I forget which utility company it was but he was slightly in arrears on gas, £20 odd and something like £300 in credit on electricity. You can guess the rest but add in continued charging of standing charges, a phone call to the ombudsman and a lot of grief and they ended up being fined.

The solicitor was worse than useless but Dad had nominated him as he was an old friend. The only time he burst into life was to send me the bill which was an apparently standard % of the estate. That was nothing short of theft so I queried it with the Law Society and guess what? They set the % rate. As you are stuck with whomever is nominated there’s little you can do without incurring further legal costs. It is quite literally a self approved licence to rape the estate of the deceased and is IMHO a disgrace.

The best effort was his pension. They demanded a repayment of 18p. From a man who was a) dead and b) had worked for the firm for 45 years.
 

Bubbles_Barker

LE
Book Reviewer
A sadly recognisable tale from my experience of doing it twice. On the second occasion, the death of my father, I eventually got fed up with it as most companies seem only interested if you owe them. I adopted the approach that they’d not get anything from me until they’d sorted my requirements and if they had a problem with that, I’m available to attend court.

I forget which utility company it was but he was slightly in arrears on gas, £20 odd and something like £300 in credit on electricity. You can guess the rest but add in continued charging of standing charges, a phone call to the ombudsman and a lot of grief and they ended up being fined.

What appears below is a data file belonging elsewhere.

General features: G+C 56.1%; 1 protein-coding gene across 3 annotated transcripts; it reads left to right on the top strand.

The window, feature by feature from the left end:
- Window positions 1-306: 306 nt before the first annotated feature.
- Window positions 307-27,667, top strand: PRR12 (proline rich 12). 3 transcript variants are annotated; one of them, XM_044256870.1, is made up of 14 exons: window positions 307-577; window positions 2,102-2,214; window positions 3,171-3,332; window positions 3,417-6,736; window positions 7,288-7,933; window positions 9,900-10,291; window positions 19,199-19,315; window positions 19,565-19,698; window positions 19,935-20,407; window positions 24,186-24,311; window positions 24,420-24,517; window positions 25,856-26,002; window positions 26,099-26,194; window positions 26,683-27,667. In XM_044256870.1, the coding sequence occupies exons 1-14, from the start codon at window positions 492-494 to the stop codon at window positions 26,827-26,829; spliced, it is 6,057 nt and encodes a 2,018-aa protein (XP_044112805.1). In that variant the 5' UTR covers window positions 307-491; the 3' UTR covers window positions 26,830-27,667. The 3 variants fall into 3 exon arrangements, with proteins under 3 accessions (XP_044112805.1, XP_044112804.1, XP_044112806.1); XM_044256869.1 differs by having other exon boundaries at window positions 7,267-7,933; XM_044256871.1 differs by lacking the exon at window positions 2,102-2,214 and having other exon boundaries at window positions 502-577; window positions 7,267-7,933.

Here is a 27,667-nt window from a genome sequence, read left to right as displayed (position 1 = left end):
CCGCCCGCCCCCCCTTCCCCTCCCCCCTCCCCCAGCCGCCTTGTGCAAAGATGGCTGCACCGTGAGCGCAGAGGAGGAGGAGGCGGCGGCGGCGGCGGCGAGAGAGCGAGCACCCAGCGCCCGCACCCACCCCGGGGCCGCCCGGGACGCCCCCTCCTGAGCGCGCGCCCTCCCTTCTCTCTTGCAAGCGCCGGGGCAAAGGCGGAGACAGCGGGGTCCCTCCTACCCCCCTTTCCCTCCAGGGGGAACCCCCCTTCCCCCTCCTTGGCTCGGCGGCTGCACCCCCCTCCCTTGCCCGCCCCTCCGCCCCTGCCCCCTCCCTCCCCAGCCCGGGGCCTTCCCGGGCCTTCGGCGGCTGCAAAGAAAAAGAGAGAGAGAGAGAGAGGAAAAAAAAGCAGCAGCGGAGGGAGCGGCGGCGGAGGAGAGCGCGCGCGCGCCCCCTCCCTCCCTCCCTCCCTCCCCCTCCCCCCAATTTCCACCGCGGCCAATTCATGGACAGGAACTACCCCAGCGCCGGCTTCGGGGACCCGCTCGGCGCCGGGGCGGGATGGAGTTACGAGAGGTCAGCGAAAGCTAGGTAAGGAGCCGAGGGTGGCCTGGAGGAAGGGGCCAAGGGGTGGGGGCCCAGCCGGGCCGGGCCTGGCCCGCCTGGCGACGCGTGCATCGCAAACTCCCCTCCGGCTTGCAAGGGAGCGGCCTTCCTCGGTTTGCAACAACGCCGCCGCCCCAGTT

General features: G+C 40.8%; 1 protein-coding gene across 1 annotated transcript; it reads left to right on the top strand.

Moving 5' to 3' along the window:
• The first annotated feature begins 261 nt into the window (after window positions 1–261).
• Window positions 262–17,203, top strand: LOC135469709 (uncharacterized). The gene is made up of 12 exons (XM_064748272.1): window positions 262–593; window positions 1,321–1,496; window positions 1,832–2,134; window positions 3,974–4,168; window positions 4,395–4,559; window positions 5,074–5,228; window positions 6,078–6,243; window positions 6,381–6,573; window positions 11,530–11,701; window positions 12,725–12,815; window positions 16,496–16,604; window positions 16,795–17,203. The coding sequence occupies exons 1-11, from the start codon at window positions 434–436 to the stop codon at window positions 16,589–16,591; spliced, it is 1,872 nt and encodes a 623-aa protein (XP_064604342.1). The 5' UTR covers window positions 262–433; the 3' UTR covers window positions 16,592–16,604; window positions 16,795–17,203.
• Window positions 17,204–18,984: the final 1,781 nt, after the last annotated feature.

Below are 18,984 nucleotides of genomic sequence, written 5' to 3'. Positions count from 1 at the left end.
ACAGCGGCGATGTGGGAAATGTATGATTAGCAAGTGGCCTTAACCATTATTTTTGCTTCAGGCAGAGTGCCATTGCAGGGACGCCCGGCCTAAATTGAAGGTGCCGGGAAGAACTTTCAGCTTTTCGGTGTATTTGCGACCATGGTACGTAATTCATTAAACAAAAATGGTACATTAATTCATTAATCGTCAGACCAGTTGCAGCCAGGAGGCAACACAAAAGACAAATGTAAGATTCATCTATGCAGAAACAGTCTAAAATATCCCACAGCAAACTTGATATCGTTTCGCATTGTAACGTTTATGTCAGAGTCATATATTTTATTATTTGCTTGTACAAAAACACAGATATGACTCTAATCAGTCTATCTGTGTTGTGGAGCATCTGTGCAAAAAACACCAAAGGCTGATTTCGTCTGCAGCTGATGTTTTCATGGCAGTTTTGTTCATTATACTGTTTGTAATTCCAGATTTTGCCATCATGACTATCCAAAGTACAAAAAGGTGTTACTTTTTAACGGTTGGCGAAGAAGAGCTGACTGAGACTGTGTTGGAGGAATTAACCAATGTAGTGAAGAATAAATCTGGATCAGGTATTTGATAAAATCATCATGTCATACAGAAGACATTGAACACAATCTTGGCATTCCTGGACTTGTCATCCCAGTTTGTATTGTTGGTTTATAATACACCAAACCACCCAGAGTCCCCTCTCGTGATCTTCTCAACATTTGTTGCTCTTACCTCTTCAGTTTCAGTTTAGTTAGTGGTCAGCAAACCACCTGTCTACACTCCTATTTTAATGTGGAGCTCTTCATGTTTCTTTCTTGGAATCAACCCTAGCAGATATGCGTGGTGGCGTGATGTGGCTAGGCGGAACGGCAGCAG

The best effort was his pension. They demanded a repayment of 18p. From a man who was a) dead and b) had worked for the firm for 45 years.
Did he work for BA too?
 

Blogg

LE
When my mother died the hideous experience of dealing with my father's affairs resulted in my not telling her bank she had died until everything was sorted. Bank account was by then a joint account with me so not difficult

After I told Lloyd's TSB they froze the account then took 6 weeks for a cretin in Liverpool to send me a really snotty letter going on about recovering any costs from me.

But that was OK. Told them they were welcome to the £0.27 left in the account.

Nationwide on other hand were great. Wandered in to a branch with all the necessary papers and out again within 30 minutes, all sorted.
 
Lloyds were superb with us. Mrs and her daughter went in with me and we explained the situation. I told the very nice lady that it was none of my business about anything to do with money or the estate and that I was there for moral support only. Fantastic lass, really helpful as I toddled off to look at things I can't afford, got phoned 45 minutes later, everything sorted and the balance of stepdaughters Father's account transferred to her to help with funeral costs etc, his account closed and all direct debits etc cancelled by the bank on stepdaughters behalf.